Check these five things before applying for your first credit card
Paying with plastic might be a popular—and seemingly easy—option for many, but there’s a lot to consider before you start spending your hard-earned money with a credit card, especially if it’s your first one. Before you sign up for a credit card for the first time, you’ll want to do your research. There are many things to consider before submitting an application, from interest rates to points and rewards, but the most important part is understanding your role in this financial decision. After all, you could face some unexpected charges or begin to accumulate debt.
Before you sign on the dotted line of that credit card, here are five things you should consider ahead of putting digital ink to paper.
Determine your purpose for getting a credit card
SoFi advice strategist Alison Norris, CFP® (that’s short for certified financial planner) explained it’s important to decide whether you really need a card. She pointed out that although it’s easy to sign up and start spending, many first-time card users might be unaware of how a credit card really differs from a debit card.
To put it simply, when you buy something at a store with your debit card, the store takes the money out of your bank account within a day or so. But, when you buy something at a store with a credit card, the credit card company pays the store for your items, and then lets you pay them back within a fixed period of time, usually on a monthly billing cycle. Paying these items off on time will help you get started on building your credit score — an important part of your financial future.
“There can be unclear payoff terms and [then after spending], paying off the card can feel inescapable,” Norris said. “Anyone who is thinking about a credit card should consider whether it would be beneficial, and whether it’s the right option. If you’re someone without a savings account or you find yourself struggling to pay current bills on time, you might want to think twice before adding a credit card to your wallet.”
Christine Garton, CEO and founder of the 1,000 Dreams Fund, agreed, saying, “You will want to ensure that you are prepared to manage and pay off your credit card balances each month.”
Consider whether you have the financial means
Make sure that you have the resources and finances necessary to pay off your card. Garton recommended setting a spending limit to start, and Norris said you should resist the temptation to start spending rapidly in order to rack up rewards.
“Credit cards can be a huge time commitment to learn when you’re starting out, but they can be incredibly beneficial,” Norris said.
If you’re concerned about the financial impact a credit card can have on your overall finances, you can also keep track of your spending with the help of money management applications like Mint, You Need a Budget, Digit, Prism, and more.
Consider a secured card
For those unsure on whether a credit card is the right decision, Norris suggested continuing the use of your debit card or selecting a secured credit card. As she explained, secured credit cards can potentially be a great starting point for would-be card-owners, as they allow you to set a spending limit.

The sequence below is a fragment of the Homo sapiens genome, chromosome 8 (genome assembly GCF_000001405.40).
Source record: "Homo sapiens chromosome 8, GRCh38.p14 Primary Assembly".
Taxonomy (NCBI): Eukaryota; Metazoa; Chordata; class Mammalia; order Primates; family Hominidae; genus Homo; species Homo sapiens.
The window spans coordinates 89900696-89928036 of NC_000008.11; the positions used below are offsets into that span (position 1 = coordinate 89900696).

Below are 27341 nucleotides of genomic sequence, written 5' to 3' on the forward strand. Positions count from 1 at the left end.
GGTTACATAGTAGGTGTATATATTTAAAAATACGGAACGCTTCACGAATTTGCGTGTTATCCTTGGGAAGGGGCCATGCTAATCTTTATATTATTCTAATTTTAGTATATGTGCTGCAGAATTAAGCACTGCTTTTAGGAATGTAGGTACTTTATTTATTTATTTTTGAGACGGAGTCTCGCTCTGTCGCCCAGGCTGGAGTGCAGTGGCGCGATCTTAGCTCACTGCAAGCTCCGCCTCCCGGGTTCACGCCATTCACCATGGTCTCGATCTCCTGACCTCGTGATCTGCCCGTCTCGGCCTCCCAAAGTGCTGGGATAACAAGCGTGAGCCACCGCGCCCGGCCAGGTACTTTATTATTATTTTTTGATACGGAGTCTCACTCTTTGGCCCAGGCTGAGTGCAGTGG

Unlike credit cards — which have a spending limit determined by the credit card company — secured credit cards require a security deposit that determines how much you can spend. For instance, you can deposit $200, and then have $200 to spend. You can then use the card like a real credit card, and build your credit history. Some cards — from companies including Discover, Citi, and OpenSky — will then refund you the security deposit for paying your balance on time.
“A secured card acts like a hybrid credit card and debit card,” Norris explained. “It’s helpful for beginners because you won’t spend more money than you can pay off.”
Read the fine print
Look over every detail of contract or information that comes with your card, especially explanations on potential interest rates, late payment fees, grace periods and annual fees. In particular, look out for acronyms like APR (annual percentage rate) — an annual charge applied to a card with a balance — and Fixed APR, a charge rate that won’t change, unlike an introductory APR. Ideally, you’d want a credit card that comes with 0% APR, meaning you won’t pay anything each month, but if your credit card does come with an APR, experts advise looking for a single digit rate.
As Norris warned, a company might offer you a special reduced interest rate for signing up, but that doesn’t mean the payment terms or fees will stay the same. She suggests “looking down a few pages,” and keeping an eye out for any terms that would modify charges later on.
Think about your future credit score
As you begin to use your credit card and make payments on time, you’ll improve your credit score — a number that is calculated based on your past use of credit cards and other factors, including whether you paid bills on time or carried debt. Credit scores can determine your financial future, including whether you can take out loans and how much interest you may have to pay on future credit cards, because they tell potential lenders how risky you are.
Signing up for a credit card can be the first step toward something bigger. “Credit cards are a wonderful way to demonstrate your ability to manage your finances,” Garton said. “This opens the doors in the future to loans you may need to obtain for mortgages, and more. Getting started now is just a good as time as any to begin building a record of good credit.”
Remember, making an informed financial decision can put you and your wallet on the right track for years to come.